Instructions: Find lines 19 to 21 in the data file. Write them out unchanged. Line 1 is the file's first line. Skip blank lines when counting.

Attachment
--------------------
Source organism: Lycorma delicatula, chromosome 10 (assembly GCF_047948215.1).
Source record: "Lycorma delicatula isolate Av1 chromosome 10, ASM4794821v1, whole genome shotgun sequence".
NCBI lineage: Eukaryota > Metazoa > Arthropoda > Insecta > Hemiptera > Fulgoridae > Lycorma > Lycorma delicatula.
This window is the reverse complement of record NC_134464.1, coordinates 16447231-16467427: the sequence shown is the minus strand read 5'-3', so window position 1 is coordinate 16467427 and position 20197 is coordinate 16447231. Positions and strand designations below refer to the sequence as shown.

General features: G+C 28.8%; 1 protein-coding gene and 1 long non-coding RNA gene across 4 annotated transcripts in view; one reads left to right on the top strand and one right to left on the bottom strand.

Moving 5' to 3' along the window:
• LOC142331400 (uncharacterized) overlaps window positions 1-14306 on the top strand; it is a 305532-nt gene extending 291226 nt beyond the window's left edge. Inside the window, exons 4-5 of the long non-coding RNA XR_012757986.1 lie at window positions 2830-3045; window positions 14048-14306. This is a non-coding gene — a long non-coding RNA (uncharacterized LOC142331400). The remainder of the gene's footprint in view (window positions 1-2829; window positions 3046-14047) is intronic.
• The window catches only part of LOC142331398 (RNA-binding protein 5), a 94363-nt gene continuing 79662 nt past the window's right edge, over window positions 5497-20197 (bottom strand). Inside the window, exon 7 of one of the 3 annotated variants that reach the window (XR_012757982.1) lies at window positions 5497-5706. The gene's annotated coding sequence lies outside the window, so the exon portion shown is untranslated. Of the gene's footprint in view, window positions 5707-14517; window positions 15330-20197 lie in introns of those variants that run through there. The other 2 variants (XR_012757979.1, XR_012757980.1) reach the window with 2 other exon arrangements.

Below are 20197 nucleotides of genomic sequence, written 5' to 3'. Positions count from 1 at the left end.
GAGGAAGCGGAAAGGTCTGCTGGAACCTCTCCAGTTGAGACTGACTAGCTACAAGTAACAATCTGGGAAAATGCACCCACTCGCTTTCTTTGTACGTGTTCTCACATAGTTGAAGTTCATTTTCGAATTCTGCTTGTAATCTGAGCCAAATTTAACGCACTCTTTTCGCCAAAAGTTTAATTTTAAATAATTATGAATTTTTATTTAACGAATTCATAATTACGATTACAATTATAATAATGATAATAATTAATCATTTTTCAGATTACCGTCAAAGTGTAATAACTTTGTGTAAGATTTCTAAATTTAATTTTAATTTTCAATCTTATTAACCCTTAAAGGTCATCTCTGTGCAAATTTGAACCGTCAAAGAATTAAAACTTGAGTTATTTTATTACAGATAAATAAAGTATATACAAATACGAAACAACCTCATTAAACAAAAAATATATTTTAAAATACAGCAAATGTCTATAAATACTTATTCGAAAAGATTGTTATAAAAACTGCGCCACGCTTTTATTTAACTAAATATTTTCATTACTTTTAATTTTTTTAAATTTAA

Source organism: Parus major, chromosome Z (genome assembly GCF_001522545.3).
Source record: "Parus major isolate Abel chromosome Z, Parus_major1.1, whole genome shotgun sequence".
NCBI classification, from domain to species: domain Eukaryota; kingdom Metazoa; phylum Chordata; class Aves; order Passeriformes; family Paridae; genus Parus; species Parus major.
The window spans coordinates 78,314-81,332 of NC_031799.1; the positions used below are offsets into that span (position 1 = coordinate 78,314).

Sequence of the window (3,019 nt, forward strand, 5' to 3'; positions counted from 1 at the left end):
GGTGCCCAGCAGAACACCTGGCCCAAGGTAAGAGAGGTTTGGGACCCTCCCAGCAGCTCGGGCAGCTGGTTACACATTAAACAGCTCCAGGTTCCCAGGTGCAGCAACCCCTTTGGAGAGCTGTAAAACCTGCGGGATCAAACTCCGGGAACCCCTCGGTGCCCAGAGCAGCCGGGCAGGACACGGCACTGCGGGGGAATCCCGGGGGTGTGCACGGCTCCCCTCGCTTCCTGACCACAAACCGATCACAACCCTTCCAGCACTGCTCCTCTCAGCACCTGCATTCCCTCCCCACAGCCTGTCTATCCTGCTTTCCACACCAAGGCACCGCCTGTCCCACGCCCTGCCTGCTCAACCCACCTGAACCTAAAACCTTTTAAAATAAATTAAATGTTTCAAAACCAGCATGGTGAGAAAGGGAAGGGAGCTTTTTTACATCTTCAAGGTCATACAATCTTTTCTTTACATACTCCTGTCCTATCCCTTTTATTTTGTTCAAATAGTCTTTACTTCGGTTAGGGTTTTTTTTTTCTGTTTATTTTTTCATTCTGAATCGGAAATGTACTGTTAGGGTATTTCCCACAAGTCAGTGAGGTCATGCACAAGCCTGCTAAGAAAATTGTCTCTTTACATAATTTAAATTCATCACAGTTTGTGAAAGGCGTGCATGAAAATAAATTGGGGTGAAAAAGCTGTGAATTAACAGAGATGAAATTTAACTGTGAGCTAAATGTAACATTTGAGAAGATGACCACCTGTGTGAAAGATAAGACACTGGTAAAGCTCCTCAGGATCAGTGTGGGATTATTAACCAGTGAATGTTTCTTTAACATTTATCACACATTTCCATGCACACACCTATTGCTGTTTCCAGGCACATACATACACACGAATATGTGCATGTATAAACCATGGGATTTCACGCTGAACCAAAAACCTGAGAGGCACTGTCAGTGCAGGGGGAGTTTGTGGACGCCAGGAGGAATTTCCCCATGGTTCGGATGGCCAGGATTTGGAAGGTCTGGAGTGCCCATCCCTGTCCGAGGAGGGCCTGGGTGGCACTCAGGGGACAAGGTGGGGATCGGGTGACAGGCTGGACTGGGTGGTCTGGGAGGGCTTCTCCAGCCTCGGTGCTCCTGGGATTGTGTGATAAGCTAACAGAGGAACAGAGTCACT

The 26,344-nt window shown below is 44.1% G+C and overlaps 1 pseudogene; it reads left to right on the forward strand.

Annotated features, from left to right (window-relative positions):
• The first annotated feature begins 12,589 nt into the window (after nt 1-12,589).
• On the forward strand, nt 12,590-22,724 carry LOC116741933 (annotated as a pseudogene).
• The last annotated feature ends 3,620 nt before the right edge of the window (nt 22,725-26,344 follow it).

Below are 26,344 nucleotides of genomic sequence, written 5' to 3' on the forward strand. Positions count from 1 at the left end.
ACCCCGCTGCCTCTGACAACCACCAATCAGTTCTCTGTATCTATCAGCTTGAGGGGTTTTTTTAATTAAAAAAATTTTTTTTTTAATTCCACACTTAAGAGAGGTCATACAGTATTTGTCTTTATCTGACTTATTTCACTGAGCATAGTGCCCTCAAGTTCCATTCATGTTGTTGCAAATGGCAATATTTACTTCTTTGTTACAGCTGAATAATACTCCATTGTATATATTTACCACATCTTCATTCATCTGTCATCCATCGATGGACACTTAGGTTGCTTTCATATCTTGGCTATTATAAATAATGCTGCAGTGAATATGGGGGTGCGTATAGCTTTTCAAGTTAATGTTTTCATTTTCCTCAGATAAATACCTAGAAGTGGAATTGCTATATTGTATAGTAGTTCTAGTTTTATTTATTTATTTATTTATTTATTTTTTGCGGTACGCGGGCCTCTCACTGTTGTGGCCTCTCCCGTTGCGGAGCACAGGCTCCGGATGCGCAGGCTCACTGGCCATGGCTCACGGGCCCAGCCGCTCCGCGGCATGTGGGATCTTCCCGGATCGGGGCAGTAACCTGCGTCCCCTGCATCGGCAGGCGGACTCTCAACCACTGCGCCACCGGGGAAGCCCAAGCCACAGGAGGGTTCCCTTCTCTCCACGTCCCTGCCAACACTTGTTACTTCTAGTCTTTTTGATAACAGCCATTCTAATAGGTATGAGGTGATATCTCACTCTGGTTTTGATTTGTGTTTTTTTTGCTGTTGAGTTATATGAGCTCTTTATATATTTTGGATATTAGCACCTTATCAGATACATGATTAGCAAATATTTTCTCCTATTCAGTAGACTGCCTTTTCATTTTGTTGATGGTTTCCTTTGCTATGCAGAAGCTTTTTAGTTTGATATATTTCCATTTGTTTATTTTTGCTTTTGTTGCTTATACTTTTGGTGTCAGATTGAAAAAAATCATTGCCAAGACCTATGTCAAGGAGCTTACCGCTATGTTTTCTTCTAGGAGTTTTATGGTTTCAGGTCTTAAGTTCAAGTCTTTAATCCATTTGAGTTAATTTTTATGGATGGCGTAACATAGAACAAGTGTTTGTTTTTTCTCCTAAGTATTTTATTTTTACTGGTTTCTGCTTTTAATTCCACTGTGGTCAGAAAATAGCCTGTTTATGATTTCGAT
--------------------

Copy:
• The first annotated feature begins 12,589 nt into the window (after nt 1-12,589).
• On the forward strand, nt 12,590-22,724 carry LOC116741933 (annotated as a pseudogene).
• The last annotated feature ends 3,620 nt before the right edge of the window (nt 22,725-26,344 follow it).